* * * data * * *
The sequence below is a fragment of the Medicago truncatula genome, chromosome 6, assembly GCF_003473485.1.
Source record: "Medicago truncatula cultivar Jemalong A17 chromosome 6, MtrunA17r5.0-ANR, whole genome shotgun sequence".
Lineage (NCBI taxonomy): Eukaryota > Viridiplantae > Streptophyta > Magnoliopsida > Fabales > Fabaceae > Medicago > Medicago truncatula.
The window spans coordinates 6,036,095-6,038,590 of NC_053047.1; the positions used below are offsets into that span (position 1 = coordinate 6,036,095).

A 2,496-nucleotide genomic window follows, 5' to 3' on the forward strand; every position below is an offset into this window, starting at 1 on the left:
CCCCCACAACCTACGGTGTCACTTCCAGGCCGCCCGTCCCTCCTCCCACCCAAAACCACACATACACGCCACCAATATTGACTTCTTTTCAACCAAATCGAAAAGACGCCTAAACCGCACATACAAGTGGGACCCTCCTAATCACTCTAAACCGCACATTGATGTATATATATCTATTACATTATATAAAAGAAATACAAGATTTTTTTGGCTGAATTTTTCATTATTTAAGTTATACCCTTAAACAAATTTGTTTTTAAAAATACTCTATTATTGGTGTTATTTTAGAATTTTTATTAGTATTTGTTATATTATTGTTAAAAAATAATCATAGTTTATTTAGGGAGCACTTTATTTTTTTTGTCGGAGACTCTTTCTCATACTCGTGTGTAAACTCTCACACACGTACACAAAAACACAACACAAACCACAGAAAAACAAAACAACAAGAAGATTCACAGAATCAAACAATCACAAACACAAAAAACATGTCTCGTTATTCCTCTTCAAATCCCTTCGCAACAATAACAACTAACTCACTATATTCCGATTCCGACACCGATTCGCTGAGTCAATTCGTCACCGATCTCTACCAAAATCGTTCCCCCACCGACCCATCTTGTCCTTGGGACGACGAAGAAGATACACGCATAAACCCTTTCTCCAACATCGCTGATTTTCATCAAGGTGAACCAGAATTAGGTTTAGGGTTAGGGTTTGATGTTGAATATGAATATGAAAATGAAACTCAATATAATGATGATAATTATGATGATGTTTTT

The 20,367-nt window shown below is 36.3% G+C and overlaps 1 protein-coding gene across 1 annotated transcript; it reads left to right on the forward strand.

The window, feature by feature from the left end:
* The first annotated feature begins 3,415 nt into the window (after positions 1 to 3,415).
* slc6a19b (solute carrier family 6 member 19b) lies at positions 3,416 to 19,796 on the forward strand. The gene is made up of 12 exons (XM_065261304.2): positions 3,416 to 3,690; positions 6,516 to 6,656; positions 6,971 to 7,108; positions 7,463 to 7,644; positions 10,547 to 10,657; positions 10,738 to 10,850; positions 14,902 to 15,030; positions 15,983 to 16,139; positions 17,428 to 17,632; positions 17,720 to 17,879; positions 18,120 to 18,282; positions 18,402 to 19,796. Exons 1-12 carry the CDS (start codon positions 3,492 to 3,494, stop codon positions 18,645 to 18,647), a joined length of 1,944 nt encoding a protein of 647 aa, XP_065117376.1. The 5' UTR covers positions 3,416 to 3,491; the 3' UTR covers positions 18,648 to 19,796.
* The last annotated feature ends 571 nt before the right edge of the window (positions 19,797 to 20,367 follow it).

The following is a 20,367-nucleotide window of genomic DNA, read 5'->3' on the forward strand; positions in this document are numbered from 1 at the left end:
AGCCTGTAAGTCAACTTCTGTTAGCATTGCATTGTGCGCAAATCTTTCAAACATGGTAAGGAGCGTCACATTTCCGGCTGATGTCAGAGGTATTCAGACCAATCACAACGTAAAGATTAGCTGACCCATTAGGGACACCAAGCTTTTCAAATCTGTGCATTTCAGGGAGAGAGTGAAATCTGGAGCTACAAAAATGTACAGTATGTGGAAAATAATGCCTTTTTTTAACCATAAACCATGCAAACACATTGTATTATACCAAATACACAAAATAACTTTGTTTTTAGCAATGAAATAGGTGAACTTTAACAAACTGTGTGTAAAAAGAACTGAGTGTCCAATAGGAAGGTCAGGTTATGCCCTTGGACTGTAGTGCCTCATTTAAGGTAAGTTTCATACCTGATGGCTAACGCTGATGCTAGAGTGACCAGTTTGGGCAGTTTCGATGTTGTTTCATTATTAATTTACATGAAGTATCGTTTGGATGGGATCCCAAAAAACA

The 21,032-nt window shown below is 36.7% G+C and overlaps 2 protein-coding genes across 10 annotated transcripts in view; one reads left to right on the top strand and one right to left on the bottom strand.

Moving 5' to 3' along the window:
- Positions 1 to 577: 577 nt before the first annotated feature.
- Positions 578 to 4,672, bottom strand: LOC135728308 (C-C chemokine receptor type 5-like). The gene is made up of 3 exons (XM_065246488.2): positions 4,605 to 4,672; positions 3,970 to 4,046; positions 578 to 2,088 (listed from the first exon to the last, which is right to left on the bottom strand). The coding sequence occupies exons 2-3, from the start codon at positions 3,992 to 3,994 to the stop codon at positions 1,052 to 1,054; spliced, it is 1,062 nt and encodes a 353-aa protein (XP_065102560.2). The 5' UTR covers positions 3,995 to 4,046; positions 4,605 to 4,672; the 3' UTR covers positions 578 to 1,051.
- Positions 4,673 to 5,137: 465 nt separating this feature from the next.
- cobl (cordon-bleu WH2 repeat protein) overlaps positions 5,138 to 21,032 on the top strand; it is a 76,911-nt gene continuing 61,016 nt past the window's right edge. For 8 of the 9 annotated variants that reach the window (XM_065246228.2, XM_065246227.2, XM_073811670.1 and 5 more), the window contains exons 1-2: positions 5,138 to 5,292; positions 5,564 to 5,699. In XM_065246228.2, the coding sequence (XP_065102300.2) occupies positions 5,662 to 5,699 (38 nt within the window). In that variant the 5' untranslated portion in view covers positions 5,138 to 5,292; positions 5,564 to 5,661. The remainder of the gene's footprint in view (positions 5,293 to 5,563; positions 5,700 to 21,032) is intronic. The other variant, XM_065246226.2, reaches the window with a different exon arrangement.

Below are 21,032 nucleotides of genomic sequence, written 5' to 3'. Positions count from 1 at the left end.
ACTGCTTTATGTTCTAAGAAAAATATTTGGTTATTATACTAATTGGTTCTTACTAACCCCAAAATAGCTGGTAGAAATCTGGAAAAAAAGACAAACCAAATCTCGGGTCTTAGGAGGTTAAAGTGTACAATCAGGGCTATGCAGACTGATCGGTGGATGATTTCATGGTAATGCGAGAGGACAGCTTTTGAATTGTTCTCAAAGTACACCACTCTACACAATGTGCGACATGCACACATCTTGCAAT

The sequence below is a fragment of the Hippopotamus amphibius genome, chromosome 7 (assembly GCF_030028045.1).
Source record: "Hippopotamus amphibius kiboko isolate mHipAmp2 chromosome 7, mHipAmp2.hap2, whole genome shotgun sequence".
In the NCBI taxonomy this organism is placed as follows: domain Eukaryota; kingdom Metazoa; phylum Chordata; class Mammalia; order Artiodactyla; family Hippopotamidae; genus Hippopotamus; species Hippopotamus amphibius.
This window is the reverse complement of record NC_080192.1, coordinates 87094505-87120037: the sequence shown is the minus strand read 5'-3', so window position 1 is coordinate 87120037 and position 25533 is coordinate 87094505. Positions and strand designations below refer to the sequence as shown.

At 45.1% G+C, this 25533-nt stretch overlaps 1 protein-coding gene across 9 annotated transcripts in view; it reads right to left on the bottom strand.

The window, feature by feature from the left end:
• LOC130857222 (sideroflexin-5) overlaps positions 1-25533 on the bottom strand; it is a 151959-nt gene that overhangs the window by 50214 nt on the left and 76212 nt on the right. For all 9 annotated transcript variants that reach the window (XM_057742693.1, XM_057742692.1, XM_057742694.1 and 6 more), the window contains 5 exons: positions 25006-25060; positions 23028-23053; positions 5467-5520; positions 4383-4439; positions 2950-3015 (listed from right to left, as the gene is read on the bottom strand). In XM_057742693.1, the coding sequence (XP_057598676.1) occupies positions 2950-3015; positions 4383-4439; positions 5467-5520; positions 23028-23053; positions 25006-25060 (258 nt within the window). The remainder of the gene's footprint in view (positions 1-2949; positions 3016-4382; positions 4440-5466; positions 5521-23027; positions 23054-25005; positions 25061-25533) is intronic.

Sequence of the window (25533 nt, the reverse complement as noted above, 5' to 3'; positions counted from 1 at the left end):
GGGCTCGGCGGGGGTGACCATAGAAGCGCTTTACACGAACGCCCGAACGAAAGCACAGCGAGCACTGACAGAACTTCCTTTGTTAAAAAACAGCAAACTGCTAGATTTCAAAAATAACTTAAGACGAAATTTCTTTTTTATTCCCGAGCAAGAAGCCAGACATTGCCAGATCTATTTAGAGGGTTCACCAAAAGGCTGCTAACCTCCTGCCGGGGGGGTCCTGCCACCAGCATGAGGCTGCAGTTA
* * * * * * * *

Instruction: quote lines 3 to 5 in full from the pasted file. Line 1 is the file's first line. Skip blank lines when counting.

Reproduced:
Lineage (NCBI taxonomy): Eukaryota > Viridiplantae > Streptophyta > Magnoliopsida > Fabales > Fabaceae > Medicago > Medicago truncatula.
The window spans coordinates 6,036,095-6,038,590 of NC_053047.1; the positions used below are offsets into that span (position 1 = coordinate 6,036,095).

A 2,496-nucleotide genomic window follows, 5' to 3' on the forward strand; every position below is an offset into this window, starting at 1 on the left: